The darling town of Oregon City offers more, non NPS-related, learning opportunities if you wish to continue your learning quest. These sites include the End of the Oregon Trail Interpretive Center, the Museum of the Oregon Territory and the Municipal Elevator and observation deck.

The McLoughlin House
FUN (7/10)
During our first few days in Oregon we wondered, “Why does this place feel so much like Pennsylvania?” Why do we feel eerily at home? The question rang around in our heads over our two-day long speculation. At the McLoughlin House, our Guide offered some answers. Many of Oregon’s setters were from Pennsylvania and even more were Methodists. They traveled on Conestoga Wagons, named after Lancaster PA’s Conestoga River. We should have remembered that fact. The settlers were mostly farmers and the rolling green hilly scenery is remarkably similar.

Oregon City was the State’s first town. Only recently has it become caught up in Portland’s sprawl. Portland has the Rose Garden, the Japanese Garden, the Zoo, Powell’s Books, lively nightlife and the Science and Industry Museum but Oregon City is where you will get your history lessons. Gauge your Portland priorities and go from there. The McLoughlin House does a good teaching job but is not such a blockbuster attraction to pull you away from Portland’s more famous destinations.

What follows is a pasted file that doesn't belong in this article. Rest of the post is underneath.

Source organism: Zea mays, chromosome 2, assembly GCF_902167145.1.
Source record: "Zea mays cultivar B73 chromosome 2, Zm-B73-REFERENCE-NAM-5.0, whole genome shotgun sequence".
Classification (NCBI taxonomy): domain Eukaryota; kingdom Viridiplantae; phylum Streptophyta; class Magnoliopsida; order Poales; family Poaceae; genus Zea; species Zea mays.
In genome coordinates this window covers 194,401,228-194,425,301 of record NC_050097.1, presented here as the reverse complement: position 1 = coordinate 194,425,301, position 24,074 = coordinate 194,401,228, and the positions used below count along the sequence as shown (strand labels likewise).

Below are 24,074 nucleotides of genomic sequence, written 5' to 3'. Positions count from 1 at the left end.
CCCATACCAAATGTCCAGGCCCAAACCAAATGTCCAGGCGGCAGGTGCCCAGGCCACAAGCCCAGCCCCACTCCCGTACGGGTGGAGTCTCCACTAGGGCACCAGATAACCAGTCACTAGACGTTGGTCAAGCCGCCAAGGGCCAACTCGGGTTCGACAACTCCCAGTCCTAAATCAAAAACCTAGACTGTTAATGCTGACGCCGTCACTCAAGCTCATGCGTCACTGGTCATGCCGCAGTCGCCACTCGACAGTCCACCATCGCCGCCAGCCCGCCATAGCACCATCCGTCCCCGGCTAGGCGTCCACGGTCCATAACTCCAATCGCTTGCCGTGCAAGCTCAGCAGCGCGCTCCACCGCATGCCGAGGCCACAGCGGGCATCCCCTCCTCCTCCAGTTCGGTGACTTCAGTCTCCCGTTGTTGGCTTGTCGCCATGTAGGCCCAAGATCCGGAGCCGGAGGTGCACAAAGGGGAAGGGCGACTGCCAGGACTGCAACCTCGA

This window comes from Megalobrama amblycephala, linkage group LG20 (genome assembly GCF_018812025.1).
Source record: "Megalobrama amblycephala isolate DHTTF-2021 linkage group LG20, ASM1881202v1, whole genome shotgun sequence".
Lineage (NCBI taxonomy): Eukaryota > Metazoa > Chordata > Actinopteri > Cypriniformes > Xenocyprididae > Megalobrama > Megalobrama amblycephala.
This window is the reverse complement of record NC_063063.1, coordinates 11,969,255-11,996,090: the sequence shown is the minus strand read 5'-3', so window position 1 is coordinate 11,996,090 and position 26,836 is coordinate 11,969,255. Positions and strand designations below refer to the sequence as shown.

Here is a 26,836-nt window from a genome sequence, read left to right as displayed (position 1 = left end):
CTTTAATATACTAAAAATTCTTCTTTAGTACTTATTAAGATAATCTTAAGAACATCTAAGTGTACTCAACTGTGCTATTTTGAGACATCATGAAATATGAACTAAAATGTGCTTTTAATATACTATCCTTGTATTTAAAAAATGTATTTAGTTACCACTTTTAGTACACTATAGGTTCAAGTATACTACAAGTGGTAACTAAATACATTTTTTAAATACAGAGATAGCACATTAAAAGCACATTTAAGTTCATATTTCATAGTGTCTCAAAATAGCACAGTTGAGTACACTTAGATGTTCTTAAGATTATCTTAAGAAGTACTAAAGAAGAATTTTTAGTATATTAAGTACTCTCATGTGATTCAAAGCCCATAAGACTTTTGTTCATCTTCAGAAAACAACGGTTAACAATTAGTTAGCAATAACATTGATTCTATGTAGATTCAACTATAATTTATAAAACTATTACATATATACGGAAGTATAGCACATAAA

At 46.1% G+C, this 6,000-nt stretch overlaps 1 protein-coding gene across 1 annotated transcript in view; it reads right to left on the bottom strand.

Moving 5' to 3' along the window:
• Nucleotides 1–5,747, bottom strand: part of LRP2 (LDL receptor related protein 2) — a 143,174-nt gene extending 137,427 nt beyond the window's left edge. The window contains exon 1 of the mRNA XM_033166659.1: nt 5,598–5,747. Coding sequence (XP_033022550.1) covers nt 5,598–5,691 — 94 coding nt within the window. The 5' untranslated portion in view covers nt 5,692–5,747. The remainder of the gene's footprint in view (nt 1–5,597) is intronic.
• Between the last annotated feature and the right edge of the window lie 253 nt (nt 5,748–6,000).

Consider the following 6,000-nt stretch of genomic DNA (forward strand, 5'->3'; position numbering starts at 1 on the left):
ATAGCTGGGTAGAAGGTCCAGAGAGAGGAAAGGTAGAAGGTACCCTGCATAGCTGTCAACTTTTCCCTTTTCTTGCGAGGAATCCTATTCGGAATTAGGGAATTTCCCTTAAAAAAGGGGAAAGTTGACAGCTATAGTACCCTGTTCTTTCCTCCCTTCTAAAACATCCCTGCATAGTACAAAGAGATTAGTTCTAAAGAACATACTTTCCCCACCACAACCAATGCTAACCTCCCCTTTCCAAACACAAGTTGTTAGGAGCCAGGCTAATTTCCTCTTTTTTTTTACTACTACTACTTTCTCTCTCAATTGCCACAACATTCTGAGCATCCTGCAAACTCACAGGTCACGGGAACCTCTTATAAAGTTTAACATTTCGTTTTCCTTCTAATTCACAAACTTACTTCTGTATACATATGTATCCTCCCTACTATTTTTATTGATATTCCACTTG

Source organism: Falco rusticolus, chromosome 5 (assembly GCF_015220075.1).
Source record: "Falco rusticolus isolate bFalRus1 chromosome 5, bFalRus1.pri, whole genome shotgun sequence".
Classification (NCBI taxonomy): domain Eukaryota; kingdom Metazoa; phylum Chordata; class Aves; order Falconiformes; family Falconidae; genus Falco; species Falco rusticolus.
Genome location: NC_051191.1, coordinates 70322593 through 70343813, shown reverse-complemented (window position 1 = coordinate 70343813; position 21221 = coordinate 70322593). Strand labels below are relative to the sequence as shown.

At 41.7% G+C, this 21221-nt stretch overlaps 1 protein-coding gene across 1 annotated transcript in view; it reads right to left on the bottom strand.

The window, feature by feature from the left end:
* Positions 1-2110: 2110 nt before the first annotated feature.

TOTAL 52/80

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near Crescent City, Calif.
Visited: July 6, 2005
NPS Site Visited: 212 of 353
NPS Website; Local Website; Prairie Creek Redwoods State Park; Del Norte State Park; Jedediah Smith State Park

More Big TreesWHAT IS IT?
A narrow 40-mile stretch of coastal redwood forest located in the northwestern corner of California.

BEAUTY (10/10)
Redwoods are amazing living things. They rise to unattainable heights, some stretching as high as 350 feet. They bend and curve and grow together unexpectedly. They gnarl and knot up. They harbor dirty yellow banana slugs, weird fungi and other untold oozings. They block the sun and create dank fluorescent green Edens. Various types of ferns sprout everywhere and the entire forest emits a cool sweat. The redwoods have created their peaceful landscape. They aim to live here forever or at least as long as we protect them.